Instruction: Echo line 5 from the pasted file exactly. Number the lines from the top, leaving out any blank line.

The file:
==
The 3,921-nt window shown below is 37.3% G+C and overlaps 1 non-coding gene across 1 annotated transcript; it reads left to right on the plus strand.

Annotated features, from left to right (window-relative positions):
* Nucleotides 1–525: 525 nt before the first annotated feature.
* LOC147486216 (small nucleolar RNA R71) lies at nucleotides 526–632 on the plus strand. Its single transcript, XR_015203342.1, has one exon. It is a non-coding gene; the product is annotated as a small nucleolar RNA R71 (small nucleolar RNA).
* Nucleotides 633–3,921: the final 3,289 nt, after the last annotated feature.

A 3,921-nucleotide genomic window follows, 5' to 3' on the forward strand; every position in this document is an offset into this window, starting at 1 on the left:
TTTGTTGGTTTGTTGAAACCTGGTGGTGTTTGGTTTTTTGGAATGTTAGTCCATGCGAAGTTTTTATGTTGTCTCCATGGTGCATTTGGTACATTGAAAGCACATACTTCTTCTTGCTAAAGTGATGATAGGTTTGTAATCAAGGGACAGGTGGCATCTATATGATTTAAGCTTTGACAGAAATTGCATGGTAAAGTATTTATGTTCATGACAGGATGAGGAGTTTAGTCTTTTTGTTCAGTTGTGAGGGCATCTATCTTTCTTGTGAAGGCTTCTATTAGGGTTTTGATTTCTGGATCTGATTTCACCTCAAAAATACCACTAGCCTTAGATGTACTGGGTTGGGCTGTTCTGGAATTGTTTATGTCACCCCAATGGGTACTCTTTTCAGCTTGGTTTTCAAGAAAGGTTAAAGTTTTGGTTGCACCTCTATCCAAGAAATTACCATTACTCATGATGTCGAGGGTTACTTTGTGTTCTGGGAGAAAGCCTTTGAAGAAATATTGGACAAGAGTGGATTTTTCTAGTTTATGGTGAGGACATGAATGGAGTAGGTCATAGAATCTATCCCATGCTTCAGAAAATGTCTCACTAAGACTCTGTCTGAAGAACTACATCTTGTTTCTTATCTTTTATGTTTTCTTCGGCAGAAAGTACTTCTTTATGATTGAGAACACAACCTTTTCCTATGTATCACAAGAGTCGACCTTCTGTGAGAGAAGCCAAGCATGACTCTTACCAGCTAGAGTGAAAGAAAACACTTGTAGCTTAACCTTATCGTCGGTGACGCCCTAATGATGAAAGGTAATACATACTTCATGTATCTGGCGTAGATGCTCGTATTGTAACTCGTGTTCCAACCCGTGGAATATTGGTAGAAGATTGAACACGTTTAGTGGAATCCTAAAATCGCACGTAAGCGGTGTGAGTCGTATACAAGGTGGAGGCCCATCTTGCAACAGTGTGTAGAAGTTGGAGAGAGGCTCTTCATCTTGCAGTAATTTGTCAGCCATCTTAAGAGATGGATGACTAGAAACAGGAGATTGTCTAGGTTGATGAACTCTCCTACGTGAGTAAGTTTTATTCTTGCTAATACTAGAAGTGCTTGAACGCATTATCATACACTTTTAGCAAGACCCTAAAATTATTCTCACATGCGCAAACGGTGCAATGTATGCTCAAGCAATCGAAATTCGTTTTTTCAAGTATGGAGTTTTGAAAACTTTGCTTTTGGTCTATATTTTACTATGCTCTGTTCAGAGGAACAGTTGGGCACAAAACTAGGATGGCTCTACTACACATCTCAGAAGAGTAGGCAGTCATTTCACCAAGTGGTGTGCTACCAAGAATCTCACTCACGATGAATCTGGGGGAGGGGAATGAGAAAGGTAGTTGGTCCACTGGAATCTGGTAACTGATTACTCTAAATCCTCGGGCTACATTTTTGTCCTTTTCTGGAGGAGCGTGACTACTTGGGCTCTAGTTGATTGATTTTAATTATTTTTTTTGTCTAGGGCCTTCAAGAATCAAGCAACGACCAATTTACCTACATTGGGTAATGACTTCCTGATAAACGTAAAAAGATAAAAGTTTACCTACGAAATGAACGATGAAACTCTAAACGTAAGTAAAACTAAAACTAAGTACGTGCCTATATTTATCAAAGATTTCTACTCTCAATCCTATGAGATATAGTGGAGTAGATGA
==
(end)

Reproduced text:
* Nucleotides 633–3,921: the final 3,289 nt, after the last annotated feature.